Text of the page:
Baroness Warsi: Minority Of Pakistani Men Think White Girls Are 'Fair Game' For Sex Abuse

Baroness Warsi: Some Pakistani See White Girls As 'Fair Game' For Sex Abuse

Some Pakistani men think white girls are "fair game" for sexual abuse, according to the chair of the Conservative Party Baroness Warsi.

The peer, whose parents are from Pakistan and is the UK's most senior Muslim politician, made the comments during an interview with the Evening Standard in the wake of the Rochdale sexual grooming case.

“There is a small minority of Pakistani men who believe that white girls are fair game,” she told the paper. “And we have to be prepared to say that. You can only start solving a problem if you acknowledge it first.

“This small minority who see women as second class citizens, and white women probably as third class citizens."

It follows last week's conviction of nine men, eight of whom were Pakistani and one man who was from Afghanistan, who were sentenced as a separate investigation, after Liverpool court heard they abused girls as young as 13.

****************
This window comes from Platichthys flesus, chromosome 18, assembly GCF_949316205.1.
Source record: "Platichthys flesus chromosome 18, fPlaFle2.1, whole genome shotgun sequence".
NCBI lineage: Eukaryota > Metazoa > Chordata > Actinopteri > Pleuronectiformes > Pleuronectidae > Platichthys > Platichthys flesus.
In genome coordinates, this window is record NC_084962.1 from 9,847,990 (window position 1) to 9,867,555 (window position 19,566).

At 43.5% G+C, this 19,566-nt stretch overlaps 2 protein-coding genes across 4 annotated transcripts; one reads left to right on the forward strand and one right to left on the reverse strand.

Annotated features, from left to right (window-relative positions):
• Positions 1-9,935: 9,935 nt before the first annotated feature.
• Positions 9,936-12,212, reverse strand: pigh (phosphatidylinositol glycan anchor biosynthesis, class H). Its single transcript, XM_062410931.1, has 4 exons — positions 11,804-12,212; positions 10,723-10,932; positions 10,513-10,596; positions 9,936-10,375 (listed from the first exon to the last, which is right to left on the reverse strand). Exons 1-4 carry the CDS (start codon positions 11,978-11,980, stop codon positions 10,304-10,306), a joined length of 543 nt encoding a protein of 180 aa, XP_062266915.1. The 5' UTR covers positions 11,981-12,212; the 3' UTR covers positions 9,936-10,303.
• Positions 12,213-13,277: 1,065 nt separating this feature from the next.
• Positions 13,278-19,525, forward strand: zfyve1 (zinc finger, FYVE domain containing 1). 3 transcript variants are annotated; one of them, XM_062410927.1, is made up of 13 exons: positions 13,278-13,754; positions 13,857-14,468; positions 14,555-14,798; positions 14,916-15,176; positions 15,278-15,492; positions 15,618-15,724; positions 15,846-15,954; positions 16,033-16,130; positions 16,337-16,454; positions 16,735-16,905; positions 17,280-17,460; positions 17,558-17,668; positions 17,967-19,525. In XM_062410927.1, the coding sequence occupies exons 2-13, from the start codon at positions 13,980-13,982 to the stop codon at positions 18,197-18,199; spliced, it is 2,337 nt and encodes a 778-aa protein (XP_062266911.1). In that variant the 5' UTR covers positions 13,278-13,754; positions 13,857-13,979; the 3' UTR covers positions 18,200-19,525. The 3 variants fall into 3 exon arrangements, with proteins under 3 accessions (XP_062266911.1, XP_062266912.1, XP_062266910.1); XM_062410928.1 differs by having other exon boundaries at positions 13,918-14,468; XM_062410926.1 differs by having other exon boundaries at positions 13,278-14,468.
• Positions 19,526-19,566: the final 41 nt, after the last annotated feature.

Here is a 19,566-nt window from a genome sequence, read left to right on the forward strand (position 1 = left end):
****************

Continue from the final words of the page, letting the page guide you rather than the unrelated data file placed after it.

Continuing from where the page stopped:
One of their victims had told police officers that she was being abused more than four years previously.

The conviction of the men kick started a fiery polemic, after presiding Judge Gerald Clifton told the defendants: "One of the factors leading to that was the fact that they were not part of your community or religion."

According to the paper Baroness Warsi was encouraged to speak on the issue by her father.

Trevor Philips, the chair of the Equalities and Human Rights Commission, has said attempts to ignore the race of the men convicted of sexual exploitation in Rochdale are 'fatuous' and worrying.

Philips said that the cultural background of the Asian men involved in the sexual grooming, abuse and rape of young girls in Rochdale and Oldham was a factor in determining the crimes they committed and should not be ignored.

However the claim that race was a factor in the crime has been disputed by some.

Nazir Afzal, the head of the CPS in the North West and the man responsible for deciding to prosecute the sex gang said that it was not a matter of race.

"All of these people had one thing in common, they were all men. Most of them were taxi drivers but nobody is talking about the fact that this is an issue for the taxi driver communities," he said.

The Independent Police Commission is currently conducting an internal inquiry into why the abuse went un-prosecuted in 2008.


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